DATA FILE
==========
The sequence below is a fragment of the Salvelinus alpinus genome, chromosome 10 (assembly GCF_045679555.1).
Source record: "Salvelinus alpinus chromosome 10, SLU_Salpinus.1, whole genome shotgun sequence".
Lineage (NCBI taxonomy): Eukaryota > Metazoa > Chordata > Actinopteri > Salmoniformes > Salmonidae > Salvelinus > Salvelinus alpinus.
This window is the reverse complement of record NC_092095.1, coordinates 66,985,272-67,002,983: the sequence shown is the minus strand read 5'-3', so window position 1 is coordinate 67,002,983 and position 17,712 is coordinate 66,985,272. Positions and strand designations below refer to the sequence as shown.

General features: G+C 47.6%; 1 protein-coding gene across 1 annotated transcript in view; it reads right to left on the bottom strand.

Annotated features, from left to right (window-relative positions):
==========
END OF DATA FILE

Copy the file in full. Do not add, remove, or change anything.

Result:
The sequence below is a fragment of the Salvelinus alpinus genome, chromosome 10 (assembly GCF_045679555.1).
Source record: "Salvelinus alpinus chromosome 10, SLU_Salpinus.1, whole genome shotgun sequence".
Lineage (NCBI taxonomy): Eukaryota > Metazoa > Chordata > Actinopteri > Salmoniformes > Salmonidae > Salvelinus > Salvelinus alpinus.
This window is the reverse complement of record NC_092095.1, coordinates 66,985,272-67,002,983: the sequence shown is the minus strand read 5'-3', so window position 1 is coordinate 67,002,983 and position 17,712 is coordinate 66,985,272. Positions and strand designations below refer to the sequence as shown.

General features: G+C 47.6%; 1 protein-coding gene across 1 annotated transcript in view; it reads right to left on the bottom strand.

Annotated features, from left to right (window-relative positions):